Poetry Explorer- Classic Contemporary Poetry, THE DAY AFTER THE WAR, by JAMES MADISON BELL



Poetry Explorer

Classic and Contemporary Poetry

Rhyming Dictionary Search
THE DAY AFTER THE WAR, by             Poet's Biography
First Line: Twelve score of years were long to wait
Last Line: A part, and help in the distress?
Subject(s): Abolitionists; Brown, John (1800-1859); Emancipation Movement & Proclamation; Slavery; Anti-slavery; Antislavery Movement - United States; Serfs


Twelve score of years were long to wait
A fitting day to celebrate:
'Twere long upon one native's soil
A feeless drudge in pain to toil.
But time that fashions and destroys,
And breeds our sorrows, breeds our joys;
Hence we at length have come with cheer,
To greet the dawning of the year --
The blessed return of that glad day,
When, through Oppression's gloom, a ray
Of joy and hope and freedom, burst,
Dispelling that insatiate thirst
Which anxious years of toil and strife
Had mingled with the bondman's life.

A fitting day for such a deed,
But far more fit when it shall lead
To the final abolition
Of the last slave's sad condition:
Then when the New Year ushers in,
A grand rejoicing shall begin;
Then shall Freedom's clarion tone
Arouse no special class alone,
But all the land its blast shall hear,
And hail with joy the jubilant year;
And maid and matron, youth and age,
Shall meet upon one common stage,
And Proclamation Day shall be
A National Day of Jubilee

No longer 'neath the weight of years--
No longer merged in hopeless fears --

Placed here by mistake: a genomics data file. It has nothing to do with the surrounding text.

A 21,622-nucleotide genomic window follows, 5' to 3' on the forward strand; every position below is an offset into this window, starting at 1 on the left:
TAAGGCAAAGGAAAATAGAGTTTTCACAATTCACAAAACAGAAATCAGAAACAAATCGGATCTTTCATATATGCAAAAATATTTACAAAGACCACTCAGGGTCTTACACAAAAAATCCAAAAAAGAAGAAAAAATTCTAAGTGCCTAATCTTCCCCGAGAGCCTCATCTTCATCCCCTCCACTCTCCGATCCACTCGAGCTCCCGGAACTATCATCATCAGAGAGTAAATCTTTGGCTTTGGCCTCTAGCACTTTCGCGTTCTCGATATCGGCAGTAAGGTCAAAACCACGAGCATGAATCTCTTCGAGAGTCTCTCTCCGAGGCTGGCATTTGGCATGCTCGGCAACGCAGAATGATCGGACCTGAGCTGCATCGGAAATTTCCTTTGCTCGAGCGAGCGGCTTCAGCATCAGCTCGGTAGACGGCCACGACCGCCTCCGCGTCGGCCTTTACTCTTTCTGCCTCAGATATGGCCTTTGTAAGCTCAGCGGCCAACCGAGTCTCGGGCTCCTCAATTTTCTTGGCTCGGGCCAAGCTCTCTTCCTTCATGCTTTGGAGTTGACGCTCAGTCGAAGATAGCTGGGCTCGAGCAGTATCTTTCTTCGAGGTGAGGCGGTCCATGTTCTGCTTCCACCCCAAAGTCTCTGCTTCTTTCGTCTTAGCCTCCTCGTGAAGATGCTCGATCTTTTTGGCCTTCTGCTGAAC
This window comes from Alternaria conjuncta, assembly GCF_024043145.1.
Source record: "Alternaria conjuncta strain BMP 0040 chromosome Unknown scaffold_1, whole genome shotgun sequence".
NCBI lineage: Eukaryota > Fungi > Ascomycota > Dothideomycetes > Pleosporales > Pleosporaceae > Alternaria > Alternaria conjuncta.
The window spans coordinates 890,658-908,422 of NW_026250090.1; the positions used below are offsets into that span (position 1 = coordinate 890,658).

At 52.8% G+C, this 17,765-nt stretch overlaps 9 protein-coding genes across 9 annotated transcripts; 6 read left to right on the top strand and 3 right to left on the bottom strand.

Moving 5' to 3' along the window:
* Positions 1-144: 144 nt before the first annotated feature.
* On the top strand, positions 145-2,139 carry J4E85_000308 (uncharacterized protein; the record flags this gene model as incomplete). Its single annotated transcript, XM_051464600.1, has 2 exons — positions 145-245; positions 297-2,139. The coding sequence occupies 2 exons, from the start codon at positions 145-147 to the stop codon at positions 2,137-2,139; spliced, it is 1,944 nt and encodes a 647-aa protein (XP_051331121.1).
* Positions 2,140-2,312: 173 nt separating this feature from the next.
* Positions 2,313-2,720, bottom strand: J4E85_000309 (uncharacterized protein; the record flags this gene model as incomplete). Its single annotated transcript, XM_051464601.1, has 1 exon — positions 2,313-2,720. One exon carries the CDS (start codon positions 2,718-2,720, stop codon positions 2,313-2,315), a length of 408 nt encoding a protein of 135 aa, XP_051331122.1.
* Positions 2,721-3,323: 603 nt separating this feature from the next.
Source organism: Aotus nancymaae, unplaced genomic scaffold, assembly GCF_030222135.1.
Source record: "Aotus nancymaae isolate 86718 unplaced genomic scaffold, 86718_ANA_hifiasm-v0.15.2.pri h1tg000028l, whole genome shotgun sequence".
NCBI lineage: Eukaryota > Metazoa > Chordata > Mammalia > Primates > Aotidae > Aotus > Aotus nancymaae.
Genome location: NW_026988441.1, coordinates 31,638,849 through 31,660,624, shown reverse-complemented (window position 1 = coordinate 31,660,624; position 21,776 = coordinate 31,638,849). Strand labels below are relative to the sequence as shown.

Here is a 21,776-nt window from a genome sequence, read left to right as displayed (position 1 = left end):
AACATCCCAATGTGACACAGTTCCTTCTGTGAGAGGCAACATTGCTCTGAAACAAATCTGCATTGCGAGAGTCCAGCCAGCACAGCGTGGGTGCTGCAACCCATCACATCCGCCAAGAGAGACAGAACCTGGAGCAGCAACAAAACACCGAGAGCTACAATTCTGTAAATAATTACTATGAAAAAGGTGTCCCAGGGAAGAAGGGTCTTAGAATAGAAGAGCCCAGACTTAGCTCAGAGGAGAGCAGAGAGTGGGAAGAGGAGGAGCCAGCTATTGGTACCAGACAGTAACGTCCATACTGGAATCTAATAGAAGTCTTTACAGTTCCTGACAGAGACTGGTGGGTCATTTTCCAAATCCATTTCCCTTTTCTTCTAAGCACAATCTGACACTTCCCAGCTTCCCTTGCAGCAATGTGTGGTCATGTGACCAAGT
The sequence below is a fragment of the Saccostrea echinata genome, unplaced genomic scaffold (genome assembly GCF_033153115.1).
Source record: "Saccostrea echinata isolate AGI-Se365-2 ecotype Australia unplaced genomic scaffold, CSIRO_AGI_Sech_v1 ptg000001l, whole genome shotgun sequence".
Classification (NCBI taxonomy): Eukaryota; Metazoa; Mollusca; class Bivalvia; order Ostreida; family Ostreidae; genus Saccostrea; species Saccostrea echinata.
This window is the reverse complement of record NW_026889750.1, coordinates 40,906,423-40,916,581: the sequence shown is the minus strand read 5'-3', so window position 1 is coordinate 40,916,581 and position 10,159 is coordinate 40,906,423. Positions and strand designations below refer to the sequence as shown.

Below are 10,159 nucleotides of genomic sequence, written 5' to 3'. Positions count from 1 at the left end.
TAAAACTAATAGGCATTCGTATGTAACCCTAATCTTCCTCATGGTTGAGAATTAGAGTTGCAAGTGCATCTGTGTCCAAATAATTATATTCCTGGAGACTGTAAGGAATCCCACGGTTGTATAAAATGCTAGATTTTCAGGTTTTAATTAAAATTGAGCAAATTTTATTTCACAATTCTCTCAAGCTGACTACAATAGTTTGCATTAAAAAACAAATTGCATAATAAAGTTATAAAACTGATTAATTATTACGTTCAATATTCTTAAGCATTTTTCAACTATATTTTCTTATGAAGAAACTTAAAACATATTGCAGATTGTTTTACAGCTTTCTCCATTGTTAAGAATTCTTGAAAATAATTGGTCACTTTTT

Is now that good time, long delayed,
When right, not might, shall all pervade.
Drive hence despair -- no longer doubt,
Since friends within and foes without
Their might and main conjointly blend
To reach the same great, glorious end --
The sweeping from this favored land
The last foul chain and slavish brand.

No longer need the bondman fear,
For lo! the good time's almost here,
And doubtless some beneath our voice
Shall live to hail it and rejoice;
For almost now the radiant sheen
Of freedom's glad hosts may be seen;
The ear can almost see them bound,
As thirty million voices rise
In grateful paeans to the skies.

But of the present we would sing,
And of a land all bathed in blood --
A land where plumes the eagle's wing,
Whose flaming banner, stars bestud --
A land where Heaven, with bounteous hand,
Rich gifts hath strewn for mortal weal,
Till vale and plain and mountain grand
Have each a treasure to reveal:
A land with every varying clime,
From torrid heat to frigid cold --
With natural scenery more sublime
Than all the world beside unfold,
Where vine-clad France may find a peer,
And Venice an Italian sky,
With streams whereon the gondolier
His feathered oar with joy may ply.
O Heaven-blest and favored land,
Why are thy fruitful fields laid waste?
Why with thy fratricidal hand
Hast thou thy beauty defaced?
Who do the gods disdain thy prayer?
And why in thy deep bitterness
Comes forth no heaven-clothed arm to share
A part, and help in the distress?






Other Poems of Interest...



Home: PoetryExplorer.net